declination

noun

dec·​li·​na·​tion ˌde-klə-ˈnā-shən How to pronounce declination (audio)
plural declinations
1
: angular distance north or south from the celestial equator measured along a great circle passing through the celestial poles
2
: a turning aside or swerving
3
: deterioration
moral declination
4
: a bending downward : inclination
5
a
: a formal refusal
b
law : a decision by a prosecutor not to pursue an indictment
6
: the angle formed between a magnetic needle and the geographical meridian
declinational adjective

Examples of declination in a Sentence

there's been a declination in basic civility in our society congressional declinations of cabinet appointments have been relatively infrequent, most senators believing that the president is entitled to pick his own advisors
Recent Examples on the Web The show offered all three writers new contracts as soon as was allowed after the WGA strike's conclusion, and in the wake of their declination, the show is interviewing new writers and will proceed in compliance with the guild's standards. Wesley Stenzel, EW.com, 4 Oct. 2023 Only about roughly 7 percent of declinations are at prosecutors’ discretion, almost all involving would-be first offenders accused of misdemeanor violations, Graves said. Emily Davies, Washington Post, 15 Mar. 2024 An additional 4 percent were referred for prosecution elsewhere, meaning the declination rate is closer to 40 percent, and that the office is effectively prosecuting nearly six in 10 arrests, Graves said. Emily Davies, Washington Post, 15 Mar. 2024 In contrast, Special Counsel Hur is specifically charged by the Special Counsel regulations and his appointment order with making charging and declination decisions. Stefan Becket, CBS News, 15 Feb. 2024 Al-Mateen was driving the car that fled, according to a declination report posted online by Baltimore prosecutors, which did not identify him by name. Darcy Costello, Baltimore Sun, 1 Sep. 2023 George Gascón decided to reopen the case against Matthew Concannon and Anthony Chavez following his predecessor’s declination to prosecute in 2019. Ryan Fonseca, Los Angeles Times, 18 Apr. 2023 Within days of the declination, a judge approved a request from Descano to impanel a special grand jury to probe the case, renewing the possibility that Shifflett could be charged. Olivia Diaz, Washington Post, 5 May 2023 Some places, like anywhere near the Mississippi River, which coincidentally runs the same direction as a magnetic-field line, are currently at about zero degrees declination. Ned Rozell, Anchorage Daily News, 21 Jan. 2023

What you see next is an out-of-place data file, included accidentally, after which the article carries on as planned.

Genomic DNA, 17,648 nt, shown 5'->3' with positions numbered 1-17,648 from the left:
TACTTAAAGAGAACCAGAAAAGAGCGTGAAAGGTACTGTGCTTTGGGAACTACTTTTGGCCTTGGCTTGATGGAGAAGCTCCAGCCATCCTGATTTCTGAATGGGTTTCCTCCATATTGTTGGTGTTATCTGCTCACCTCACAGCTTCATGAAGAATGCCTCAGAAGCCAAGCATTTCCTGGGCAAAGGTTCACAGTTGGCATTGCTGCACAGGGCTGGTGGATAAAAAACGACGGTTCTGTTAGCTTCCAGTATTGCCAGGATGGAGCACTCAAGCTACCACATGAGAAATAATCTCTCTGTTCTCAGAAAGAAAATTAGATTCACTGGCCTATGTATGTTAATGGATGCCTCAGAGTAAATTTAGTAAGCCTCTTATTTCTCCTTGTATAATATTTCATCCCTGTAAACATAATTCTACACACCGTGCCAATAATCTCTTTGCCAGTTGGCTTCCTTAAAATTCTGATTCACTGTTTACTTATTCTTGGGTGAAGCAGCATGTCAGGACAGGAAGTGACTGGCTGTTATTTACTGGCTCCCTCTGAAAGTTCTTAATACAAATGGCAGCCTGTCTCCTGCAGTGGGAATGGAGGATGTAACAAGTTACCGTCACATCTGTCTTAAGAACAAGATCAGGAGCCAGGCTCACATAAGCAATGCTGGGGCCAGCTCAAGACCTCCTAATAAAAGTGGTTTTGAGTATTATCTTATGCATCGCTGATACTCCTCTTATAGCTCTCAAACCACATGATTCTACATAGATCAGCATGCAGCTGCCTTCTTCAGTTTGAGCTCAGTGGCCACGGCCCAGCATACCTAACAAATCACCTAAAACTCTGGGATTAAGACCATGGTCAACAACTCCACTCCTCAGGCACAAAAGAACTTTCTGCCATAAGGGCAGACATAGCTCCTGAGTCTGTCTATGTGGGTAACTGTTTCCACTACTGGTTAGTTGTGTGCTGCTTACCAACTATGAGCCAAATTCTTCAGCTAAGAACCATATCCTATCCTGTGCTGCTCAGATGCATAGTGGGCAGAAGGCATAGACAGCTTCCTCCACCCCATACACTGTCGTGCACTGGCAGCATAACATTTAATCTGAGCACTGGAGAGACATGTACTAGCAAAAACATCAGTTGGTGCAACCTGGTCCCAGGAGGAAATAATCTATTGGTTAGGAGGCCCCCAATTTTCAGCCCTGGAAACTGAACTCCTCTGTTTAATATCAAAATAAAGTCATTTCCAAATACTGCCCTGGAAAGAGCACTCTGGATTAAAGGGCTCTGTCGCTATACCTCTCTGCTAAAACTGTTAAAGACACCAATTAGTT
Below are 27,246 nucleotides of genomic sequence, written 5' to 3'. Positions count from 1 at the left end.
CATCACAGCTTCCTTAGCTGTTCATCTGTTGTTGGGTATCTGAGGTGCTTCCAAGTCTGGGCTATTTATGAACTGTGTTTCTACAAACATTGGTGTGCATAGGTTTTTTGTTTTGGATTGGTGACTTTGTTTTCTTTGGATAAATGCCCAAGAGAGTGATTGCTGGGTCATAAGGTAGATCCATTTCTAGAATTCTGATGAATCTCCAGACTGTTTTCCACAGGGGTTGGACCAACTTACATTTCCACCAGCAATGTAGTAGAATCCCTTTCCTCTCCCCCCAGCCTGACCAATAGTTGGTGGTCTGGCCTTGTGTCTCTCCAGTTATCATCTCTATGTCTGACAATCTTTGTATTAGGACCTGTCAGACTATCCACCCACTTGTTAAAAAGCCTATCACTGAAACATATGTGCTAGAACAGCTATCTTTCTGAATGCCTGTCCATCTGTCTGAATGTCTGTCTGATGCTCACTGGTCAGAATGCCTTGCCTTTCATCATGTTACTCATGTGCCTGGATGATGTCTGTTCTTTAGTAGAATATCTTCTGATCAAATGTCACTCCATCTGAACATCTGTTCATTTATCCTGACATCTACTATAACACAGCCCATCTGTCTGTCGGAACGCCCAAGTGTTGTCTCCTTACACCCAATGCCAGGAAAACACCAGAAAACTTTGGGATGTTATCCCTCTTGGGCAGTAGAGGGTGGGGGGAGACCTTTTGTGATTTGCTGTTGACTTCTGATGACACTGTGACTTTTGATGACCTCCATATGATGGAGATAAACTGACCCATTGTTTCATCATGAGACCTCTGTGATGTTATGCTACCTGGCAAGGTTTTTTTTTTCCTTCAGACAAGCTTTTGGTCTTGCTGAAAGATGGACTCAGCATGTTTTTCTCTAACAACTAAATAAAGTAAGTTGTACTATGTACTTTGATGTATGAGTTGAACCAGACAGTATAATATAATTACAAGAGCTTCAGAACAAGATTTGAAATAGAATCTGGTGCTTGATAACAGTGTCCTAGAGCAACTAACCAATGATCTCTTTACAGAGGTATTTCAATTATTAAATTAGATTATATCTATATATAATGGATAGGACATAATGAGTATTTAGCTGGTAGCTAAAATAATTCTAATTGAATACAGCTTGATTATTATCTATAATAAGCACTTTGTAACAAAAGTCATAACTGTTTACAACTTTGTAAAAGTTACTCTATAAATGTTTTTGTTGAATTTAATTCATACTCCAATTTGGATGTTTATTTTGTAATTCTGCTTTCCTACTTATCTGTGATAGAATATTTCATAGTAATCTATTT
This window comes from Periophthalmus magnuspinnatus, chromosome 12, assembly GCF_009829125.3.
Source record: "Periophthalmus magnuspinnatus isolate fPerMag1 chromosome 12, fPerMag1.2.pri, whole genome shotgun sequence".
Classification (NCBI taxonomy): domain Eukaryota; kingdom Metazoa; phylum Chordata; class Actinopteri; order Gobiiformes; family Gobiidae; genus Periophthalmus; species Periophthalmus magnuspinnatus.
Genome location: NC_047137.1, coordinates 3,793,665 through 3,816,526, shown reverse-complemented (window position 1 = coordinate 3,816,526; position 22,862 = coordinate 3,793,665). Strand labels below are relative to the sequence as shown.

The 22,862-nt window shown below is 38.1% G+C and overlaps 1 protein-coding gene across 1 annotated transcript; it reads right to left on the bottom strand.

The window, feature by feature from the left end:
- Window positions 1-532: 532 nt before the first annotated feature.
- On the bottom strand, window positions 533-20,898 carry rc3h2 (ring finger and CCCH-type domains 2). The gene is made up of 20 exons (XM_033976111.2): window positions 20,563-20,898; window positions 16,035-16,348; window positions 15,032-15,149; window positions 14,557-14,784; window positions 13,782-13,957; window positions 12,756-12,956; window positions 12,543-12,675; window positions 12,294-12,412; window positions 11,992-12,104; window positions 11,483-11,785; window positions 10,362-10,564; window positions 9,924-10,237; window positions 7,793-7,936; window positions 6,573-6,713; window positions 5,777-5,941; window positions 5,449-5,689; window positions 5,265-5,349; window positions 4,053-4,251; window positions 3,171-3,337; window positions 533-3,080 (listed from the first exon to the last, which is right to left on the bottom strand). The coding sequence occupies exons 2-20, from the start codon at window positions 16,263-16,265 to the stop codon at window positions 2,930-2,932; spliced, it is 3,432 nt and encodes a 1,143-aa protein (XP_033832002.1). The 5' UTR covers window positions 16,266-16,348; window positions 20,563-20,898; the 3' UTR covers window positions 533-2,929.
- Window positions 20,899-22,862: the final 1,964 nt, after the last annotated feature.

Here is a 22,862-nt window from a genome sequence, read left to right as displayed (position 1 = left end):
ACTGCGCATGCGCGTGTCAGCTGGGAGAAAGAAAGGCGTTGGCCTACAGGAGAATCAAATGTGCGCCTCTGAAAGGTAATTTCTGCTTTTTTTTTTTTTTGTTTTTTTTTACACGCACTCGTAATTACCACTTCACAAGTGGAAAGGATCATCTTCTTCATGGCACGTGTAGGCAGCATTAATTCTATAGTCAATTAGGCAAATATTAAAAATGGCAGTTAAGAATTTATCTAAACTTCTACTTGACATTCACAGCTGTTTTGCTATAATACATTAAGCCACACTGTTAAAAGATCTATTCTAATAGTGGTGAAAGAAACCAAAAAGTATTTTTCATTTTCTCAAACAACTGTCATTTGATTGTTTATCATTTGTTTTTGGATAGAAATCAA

These examples are programmatically compiled from various online sources to illustrate current usage of the word 'declination.' Any opinions expressed in the examples do not represent those of Merriam-Webster or its editors. Send us feedback about these examples.

Word History

Etymology

Middle English declinacioun, from Middle French declination, from Latin declination-, declinatio angle of the heavens, turning aside

First Known Use

15th century, in the meaning defined at sense 1

Time Traveler
The first known use of declination was in the 15th century

Dictionary Entries Near declination

Cite this Entry

“Declination.” Merriam-Webster.com Dictionary, Merriam-Webster, https://www.merriam-webster.com/dictionary/declination. Accessed 15 Apr. 2024.

Kids Definition

declination

noun
dec·​li·​na·​tion ˌdek-lə-ˈnā-shən How to pronounce declination (audio)
1
: angular distance north or south from the celestial equator measured along a great circle passing through the celestial poles
the declination of a star
2
: a bending downward : inclination
3
: the angle that the magnetic needle makes with a true north and south line

More from Merriam-Webster on declination

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